We administered several concentrations of A. indica extract to the male Wistar rats to determine the histological effects in the epithelial lining of the testicular seminiferous tubules, epididymis and prostate glands. These linings were also measured in thickness to determine changes in the epithelial layer following the extract administration. At the end of the experimental period, it was observed that at the lowest dose of the extract (100 mg/kg), there was little or no histological changes in the epithelial lining of the organs as they remained intact. However, the Sertoli calls were slightly distorted and contained lightly stained cytoplasm, which could be attributed to damages to the intracellular organelles. This is in agreement with the findings reported by a previous study [9] that determined a dose of 100 mg/kg of the extract, administered orally, caused intracellular abnormalities and vacuolization within Sertoli cells. It also caused reduced cytoplasmic inclusions in Leydig cells and disruption in the final stages of the spermatids’ development. 
The administration of the extract at a concentration of 200 mg/kg caused the most severe histological damages in the tissues examined. At this concentration, the extract reduced the germinal epithelia in the seminiferous tubules with few sperm cells, compared to those noted in other groups. The epithelia of the epididymis and prostate glands were also distorted and consisted of cuboidal cells instead of the columnar epithelia as found in other groups. These findings suggest that at this concentration, cellular and intercellular damages may occur in the epithelial lining [2]. The findings also imply that the extract may cause damages to the seminiferous tubules, leading to chromatin condensation, and germinal cell degeneration. Hence, the disruptions in the spermatogenesis, impaired motility, morphology, and reductions in number of spermatozoa in the male rats.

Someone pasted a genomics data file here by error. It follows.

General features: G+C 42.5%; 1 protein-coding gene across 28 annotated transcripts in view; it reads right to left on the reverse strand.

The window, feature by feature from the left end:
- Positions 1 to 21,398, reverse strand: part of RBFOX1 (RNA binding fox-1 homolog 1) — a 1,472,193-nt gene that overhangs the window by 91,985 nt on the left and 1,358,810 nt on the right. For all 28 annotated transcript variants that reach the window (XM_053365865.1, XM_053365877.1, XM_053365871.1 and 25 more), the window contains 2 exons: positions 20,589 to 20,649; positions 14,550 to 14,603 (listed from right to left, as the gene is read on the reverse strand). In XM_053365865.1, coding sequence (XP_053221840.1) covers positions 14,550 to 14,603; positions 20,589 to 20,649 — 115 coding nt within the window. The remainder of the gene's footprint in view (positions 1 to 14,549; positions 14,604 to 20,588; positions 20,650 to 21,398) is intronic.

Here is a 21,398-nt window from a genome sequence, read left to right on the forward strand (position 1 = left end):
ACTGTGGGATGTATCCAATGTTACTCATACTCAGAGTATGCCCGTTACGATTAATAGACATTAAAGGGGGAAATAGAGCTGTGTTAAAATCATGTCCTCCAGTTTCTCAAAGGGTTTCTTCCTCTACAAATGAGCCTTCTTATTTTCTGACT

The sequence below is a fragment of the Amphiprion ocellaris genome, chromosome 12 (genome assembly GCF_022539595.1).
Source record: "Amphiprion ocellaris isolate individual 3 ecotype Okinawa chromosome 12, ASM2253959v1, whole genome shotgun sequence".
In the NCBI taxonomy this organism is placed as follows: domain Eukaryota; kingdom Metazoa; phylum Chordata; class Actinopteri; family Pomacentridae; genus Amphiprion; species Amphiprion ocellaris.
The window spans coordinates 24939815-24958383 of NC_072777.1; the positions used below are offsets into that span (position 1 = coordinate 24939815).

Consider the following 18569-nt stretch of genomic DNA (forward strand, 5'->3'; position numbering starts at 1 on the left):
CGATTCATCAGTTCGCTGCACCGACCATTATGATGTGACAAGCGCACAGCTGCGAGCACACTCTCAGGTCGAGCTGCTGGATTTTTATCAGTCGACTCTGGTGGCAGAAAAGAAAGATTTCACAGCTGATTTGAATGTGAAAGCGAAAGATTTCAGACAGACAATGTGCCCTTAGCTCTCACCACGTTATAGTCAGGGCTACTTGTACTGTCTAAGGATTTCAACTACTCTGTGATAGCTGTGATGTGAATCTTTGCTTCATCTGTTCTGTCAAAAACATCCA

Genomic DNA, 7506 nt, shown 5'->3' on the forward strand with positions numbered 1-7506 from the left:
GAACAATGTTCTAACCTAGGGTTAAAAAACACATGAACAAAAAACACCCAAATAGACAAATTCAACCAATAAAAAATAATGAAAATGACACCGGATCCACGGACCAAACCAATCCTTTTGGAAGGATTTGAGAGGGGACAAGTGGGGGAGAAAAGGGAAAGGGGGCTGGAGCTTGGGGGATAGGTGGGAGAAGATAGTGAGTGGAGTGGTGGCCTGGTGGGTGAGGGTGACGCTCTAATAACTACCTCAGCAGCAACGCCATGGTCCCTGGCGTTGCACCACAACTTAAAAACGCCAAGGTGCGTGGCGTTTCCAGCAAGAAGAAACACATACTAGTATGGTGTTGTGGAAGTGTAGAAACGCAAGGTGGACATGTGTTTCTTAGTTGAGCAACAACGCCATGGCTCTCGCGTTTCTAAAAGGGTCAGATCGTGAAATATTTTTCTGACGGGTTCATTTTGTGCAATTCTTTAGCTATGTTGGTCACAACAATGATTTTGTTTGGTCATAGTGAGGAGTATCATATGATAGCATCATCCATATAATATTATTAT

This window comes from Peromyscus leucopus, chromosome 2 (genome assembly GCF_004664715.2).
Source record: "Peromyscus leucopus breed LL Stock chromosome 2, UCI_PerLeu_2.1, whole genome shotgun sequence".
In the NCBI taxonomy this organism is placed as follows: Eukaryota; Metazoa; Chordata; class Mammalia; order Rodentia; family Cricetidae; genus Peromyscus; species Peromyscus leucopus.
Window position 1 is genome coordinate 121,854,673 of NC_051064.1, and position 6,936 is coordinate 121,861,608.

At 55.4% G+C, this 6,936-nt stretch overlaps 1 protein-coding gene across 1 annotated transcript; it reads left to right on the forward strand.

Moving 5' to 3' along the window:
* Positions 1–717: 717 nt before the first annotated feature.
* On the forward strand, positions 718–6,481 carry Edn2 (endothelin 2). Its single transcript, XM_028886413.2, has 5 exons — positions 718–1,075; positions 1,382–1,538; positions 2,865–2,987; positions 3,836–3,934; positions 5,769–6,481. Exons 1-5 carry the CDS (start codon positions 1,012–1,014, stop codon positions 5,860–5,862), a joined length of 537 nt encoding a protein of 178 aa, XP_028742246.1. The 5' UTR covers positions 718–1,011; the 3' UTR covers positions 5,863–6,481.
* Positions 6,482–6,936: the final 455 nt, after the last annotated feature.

In the group that received the extract at the highest dose (400 mg/kg), there was wearing away of the germinal epithelia and increased number of basal cells in the epididymis. The findings are suggestive of the replacement of columnar epithelial cells and increased interstitial bleeding in the prostate glands, and reduction in the secretory products of the prostate glands. Our results are consistent with those of a previous study that used the extract at a dose of 500 mg/kg. That study reported atrophy in the seminiferous tubules with widened spaces among cells, with the Leydig cells being degenerate. Also, the number of Leydig cells and the core dimensions were found to be significantly shrunk [3].